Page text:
They came from polar ends of the spectrum. One was a queen from Sheba. Her C.V. was rather impressive and you would like to really impress her in return. But the others were two harlots, scarcely worth any real concern or involvement. And they came with a story about infants – one dead and the other living. At different times, they both stood before Solomon.
But rewind a few years to the beginning of the saga. “You are wise” David said (see 1 Ki 2:6) to his son, Solomon. Yes, he was wise enough to know that when God offered him a blank check for whatever was his desire, Solomon opted for wisdom (1 Ki 3:9; 2 Chron 1:10). A wise man knows that he needs more wisdom. Imagine the thrill of Solomon knowing the Lord had answered his prayer. No doubt he would sit upon his royal throne with awe and excitement. No doubt he expected that soon he would be presented with the really tough cases, the issues that had stumped everyone else!
But into his court, instead, came two women, harlots, with a dispute over an infant. What a waste of talent, or so we would have thought. Yet in using his God-given gift in a God-honoring manner, “all Israel feared the king” (1 Ki 3:28). Wisdom not only adjudicated and brought joy to a mother’s heart, but it also established the kingdom in Solomon’s hand. He used his gift to the best of his ability in whatever God brought into his life.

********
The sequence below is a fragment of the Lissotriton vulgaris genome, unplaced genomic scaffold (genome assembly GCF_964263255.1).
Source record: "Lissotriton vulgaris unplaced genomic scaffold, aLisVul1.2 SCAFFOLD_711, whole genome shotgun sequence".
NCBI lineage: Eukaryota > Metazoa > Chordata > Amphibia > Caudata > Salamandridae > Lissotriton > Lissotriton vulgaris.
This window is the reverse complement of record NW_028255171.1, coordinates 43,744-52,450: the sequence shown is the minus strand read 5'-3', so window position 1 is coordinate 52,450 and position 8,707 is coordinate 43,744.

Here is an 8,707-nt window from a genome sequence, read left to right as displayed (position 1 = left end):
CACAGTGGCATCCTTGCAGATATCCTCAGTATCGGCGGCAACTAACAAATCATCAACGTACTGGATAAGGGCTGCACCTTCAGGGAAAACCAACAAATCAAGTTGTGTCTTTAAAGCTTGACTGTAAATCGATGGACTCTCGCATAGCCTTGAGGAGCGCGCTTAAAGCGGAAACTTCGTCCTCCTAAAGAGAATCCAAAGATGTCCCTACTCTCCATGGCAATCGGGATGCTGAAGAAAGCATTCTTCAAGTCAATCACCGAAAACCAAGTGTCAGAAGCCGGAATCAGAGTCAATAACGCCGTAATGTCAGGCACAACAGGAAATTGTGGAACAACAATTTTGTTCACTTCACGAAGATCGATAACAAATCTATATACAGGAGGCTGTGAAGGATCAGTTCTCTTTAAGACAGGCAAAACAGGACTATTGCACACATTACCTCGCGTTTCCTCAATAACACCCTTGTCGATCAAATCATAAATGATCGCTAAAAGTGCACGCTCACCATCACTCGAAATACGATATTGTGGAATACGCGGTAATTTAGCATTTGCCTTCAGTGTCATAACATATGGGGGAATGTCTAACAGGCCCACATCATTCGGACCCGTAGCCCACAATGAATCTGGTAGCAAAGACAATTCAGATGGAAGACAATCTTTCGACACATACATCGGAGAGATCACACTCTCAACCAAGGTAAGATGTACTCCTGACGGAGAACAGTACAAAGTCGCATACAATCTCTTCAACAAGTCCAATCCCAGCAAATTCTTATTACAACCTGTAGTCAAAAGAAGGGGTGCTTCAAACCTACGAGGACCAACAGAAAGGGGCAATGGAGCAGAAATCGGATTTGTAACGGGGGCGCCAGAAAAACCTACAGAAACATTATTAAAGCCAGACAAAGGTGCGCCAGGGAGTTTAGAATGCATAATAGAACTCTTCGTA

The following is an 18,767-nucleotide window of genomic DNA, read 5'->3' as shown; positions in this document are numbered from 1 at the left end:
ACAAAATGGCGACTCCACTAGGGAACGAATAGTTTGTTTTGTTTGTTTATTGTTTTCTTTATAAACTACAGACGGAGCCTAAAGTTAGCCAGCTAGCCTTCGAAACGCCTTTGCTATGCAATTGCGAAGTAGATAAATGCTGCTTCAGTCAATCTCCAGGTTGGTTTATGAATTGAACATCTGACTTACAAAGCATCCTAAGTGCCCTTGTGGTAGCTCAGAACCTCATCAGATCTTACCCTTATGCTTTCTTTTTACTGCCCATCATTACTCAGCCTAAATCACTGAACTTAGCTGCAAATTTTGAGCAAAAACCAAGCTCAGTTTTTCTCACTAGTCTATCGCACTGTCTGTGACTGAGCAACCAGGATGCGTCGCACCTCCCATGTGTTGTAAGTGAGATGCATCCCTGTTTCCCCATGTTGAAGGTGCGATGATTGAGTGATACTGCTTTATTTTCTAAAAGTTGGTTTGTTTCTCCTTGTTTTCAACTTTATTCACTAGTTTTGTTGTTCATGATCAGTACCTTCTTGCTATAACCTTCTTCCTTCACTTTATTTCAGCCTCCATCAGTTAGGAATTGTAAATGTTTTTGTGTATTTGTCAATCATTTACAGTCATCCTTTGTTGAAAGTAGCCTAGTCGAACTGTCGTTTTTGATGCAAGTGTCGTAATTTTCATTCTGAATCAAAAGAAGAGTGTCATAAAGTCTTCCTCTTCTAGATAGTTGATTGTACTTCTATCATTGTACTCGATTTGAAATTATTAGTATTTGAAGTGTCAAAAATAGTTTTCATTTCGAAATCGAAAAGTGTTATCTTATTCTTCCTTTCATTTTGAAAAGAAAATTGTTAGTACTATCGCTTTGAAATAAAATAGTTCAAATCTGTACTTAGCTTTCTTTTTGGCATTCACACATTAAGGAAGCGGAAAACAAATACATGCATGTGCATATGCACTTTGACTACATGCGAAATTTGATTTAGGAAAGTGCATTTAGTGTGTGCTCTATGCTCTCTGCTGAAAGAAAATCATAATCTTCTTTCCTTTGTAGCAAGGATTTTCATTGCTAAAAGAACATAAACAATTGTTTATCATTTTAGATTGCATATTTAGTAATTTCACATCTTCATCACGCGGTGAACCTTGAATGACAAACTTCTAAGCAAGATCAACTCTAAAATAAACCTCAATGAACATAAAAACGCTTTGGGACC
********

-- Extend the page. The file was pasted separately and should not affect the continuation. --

It was reserved, however, for near the end of his life for his wisdom to dazzle a queen and render her speechless (2 Chron 9). Perhaps, just perhaps, if he had not bothered to have an interest in the harlots, the queen would never have come. If he had never used his God-entrusted gift in what many would consider an insignificant sphere, it may never have been used in the bigger. What an opportunity to witness to the greatness of God he would have missed.
But notice as well that in the account given by the chronicler to 2 Kings, the wisdom he was given is used in making judgments for God among the people of God. In 1 Chronicles, the gift of wisdom is linked immediately with building a house for God. Wisdom for discerning and aiding the people of God, and wisdom for building for God: both are critically needed – even in the 21st century.
Wisdom is the chief thing (Prov 4:7) or principal commodity which we all so desperately need. Whether we are seeking to be a help to God’s people, facing as overseers the perplexing issues of a modern day, or seeking to build for God, wisdom is crucial. And while there are few of us who have Gibeon experiences, wisdom can be purchased by waiting and watching at wisdom’s gate (Prov 8:32-35).